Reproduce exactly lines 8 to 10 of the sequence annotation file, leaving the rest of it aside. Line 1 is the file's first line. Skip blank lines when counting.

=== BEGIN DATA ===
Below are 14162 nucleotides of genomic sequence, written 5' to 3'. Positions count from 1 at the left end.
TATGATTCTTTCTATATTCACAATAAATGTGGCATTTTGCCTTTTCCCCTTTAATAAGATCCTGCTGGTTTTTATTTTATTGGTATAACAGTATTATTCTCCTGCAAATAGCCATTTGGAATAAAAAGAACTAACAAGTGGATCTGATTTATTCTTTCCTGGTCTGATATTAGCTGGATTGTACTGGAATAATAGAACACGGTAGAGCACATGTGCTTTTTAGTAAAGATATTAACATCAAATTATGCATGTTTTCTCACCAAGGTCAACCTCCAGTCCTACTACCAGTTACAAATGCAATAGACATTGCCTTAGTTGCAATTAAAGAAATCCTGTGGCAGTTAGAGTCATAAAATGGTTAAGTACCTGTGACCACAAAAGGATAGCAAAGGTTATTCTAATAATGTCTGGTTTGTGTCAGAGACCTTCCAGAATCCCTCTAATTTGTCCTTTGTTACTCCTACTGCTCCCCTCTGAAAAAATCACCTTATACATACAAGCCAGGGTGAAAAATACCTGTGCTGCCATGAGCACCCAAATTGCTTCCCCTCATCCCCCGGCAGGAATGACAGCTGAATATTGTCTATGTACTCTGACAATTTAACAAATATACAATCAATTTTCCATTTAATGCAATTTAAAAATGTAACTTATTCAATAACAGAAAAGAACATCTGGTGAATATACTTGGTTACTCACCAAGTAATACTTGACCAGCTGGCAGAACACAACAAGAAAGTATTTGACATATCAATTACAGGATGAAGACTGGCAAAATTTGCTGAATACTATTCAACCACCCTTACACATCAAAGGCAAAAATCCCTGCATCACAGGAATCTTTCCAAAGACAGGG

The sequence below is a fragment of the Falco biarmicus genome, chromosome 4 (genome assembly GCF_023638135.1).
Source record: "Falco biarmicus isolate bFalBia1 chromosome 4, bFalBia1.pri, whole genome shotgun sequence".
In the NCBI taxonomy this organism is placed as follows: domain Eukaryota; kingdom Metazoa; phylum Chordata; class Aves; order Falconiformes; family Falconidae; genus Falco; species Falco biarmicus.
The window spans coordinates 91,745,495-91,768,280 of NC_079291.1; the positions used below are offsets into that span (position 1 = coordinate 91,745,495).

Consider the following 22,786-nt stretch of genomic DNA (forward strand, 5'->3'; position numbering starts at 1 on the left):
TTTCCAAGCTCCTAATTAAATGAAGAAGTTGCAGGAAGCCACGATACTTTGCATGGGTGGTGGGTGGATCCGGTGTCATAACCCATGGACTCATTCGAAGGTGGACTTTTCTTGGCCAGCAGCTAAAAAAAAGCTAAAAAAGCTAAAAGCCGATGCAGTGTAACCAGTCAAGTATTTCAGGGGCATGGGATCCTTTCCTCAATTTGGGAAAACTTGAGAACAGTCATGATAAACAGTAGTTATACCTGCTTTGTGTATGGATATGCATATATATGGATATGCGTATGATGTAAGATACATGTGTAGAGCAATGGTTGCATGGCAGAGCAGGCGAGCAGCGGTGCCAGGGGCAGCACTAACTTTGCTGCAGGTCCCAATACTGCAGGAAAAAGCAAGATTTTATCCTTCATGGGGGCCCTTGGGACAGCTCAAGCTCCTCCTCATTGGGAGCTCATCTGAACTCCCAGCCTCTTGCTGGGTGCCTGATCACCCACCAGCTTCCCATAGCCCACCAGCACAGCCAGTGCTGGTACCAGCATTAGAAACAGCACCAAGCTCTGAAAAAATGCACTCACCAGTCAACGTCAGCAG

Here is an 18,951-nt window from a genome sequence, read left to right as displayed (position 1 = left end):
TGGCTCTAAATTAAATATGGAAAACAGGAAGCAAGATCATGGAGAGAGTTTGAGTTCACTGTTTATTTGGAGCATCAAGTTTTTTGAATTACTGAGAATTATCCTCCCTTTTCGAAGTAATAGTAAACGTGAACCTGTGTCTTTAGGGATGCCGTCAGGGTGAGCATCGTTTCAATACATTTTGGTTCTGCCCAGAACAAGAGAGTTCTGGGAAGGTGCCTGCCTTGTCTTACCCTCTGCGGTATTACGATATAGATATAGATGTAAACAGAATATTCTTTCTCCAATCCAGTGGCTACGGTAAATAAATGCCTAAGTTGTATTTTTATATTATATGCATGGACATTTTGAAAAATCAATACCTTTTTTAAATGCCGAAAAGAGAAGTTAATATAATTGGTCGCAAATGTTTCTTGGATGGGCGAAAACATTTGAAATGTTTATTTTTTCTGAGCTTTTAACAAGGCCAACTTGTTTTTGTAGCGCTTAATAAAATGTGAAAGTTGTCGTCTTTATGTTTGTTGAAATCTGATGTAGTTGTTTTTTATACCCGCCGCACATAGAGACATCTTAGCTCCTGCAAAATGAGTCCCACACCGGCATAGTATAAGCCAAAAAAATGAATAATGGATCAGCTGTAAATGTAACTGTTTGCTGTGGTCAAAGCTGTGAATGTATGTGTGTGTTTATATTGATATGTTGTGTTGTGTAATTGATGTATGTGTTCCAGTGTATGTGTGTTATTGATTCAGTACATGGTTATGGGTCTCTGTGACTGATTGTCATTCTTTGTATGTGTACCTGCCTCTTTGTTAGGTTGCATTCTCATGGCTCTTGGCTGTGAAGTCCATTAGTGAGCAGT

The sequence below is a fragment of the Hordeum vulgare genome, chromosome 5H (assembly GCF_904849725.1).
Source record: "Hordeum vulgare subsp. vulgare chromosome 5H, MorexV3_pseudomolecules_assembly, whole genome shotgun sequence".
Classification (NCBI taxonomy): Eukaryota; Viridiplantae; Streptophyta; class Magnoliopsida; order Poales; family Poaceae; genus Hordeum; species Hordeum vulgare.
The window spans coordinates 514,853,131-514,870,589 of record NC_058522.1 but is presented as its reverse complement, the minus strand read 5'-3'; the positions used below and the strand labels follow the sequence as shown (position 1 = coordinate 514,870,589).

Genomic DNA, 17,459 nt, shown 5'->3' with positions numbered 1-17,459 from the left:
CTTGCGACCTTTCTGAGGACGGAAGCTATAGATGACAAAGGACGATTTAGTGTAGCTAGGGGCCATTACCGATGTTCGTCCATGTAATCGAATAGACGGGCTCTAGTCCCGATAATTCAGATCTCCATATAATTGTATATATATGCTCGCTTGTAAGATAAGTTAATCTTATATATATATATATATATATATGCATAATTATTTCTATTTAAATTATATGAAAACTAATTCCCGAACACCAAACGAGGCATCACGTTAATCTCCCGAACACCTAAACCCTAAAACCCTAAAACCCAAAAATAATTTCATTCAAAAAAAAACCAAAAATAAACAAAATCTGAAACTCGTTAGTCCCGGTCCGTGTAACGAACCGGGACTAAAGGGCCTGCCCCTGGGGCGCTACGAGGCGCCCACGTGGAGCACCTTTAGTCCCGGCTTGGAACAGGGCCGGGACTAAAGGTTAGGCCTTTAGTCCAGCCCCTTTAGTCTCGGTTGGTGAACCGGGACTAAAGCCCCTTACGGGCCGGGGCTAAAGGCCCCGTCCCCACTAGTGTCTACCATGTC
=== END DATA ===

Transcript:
TTTCCAAGCTCCTAATTAAATGAAGAAGTTGCAGGAAGCCACGATACTTTGCATGGGTGGTGGGTGGATCCGGTGTCATAACCCATGGACTCATTCGAAGGTGGACTTTTCTTGGCCAGCAGCTAAAAAAAAGCTAAAAAAGCTAAAAGCCGATGCAGTGTAACCAGTCAAGTATTTCAGGGGCATGGGATCCTTTCCTCAATTTGGGAAAACTTGAGAACAGTCATGATAAACAGTAGTTATACCTGCTTTGTGTATGGATATGCATATATATGGATATGCGTATGATGTAAGATACATGTGTAGAGCAATGGTTGCATGGCAGAGCAGGCGAGCAGCGGTGCCAGGGGCAGCACTAACTTTGCTGCAGGTCCCAATACTGCAGGAAAAAGCAAGATTTTATCCTTCATGGGGGCCCTTGGGACAGCTCAAGCTCCTCCTCATTGGGAGCTCATCTGAACTCCCAGCCTCTTGCTGGGTGCCTGATCACCCACCAGCTTCCCATAGCCCACCAGCACAGCCAGTGCTGGTACCAGCATTAGAAACAGCACCAAGCTCTGAAAAAATGCACTCACCAGTCAACGTCAGCAG

Here is an 18,951-nt window from a genome sequence, read left to right as displayed (position 1 = left end):
TGGCTCTAAATTAAATATGGAAAACAGGAAGCAAGATCATGGAGAGAGTTTGAGTTCACTGTTTATTTGGAGCATCAAGTTTTTTGAATTACTGAGAATTATCCTCCCTTTTCGAAGTAATAGTAAACGTGAACCTGTGTCTTTAGGGATGCCGTCAGGGTGAGCATCGTTTCAATACATTTTGGTTCTGCCCAGAACAAGAGAGTTCTGGGAAGGTGCCTGCCTTGTCTTACCCTCTGCGGTATTACGATATAGATATAGATGTAAACAGAATATTCTTTCTCCAATCCAGTGGCTACGGTAAATAAATGCCTAAGTTGTATTTTTATATTATATGCATGGACATTTTGAAAAATCAATACCTTTTTTAAATGCCGAAAAGAGAAGTTAATATAATTGGTCGCAAATGTTTCTTGGATGGGCGAAAACATTTGAAATGTTTATTTTTTCTGAGCTTTTAACAAGGCCAACTTGTTTTTGTAGCGCTTAATAAAATGTGAAAGTTGTCGTCTTTATGTTTGTTGAAATCTGATGTAGTTGTTTTTTATACCCGCCGCACATAGAGACATCTTAGCTCCTGCAAAATGAGTCCCACACCGGCATAGTATAAGCCAAAAAAATGAATAATGGATCAGCTGTAAATGTAACTGTTTGCTGTGGTCAAAGCTGTGAATGTATGTGTGTGTTTATATTGATATGTTGTGTTGTGTAATTGATGTATGTGTTCCAGTGTATGTGTGTTATTGATTCAGTACATGGTTATGGGTCTCTGTGACTGATTGTCATTCTTTGTATGTGTACCTGCCTCTTTGTTAGGTTGCATTCTCATGGCTCTTGGCTGTGAAGTCCATTAGTGAGCAGT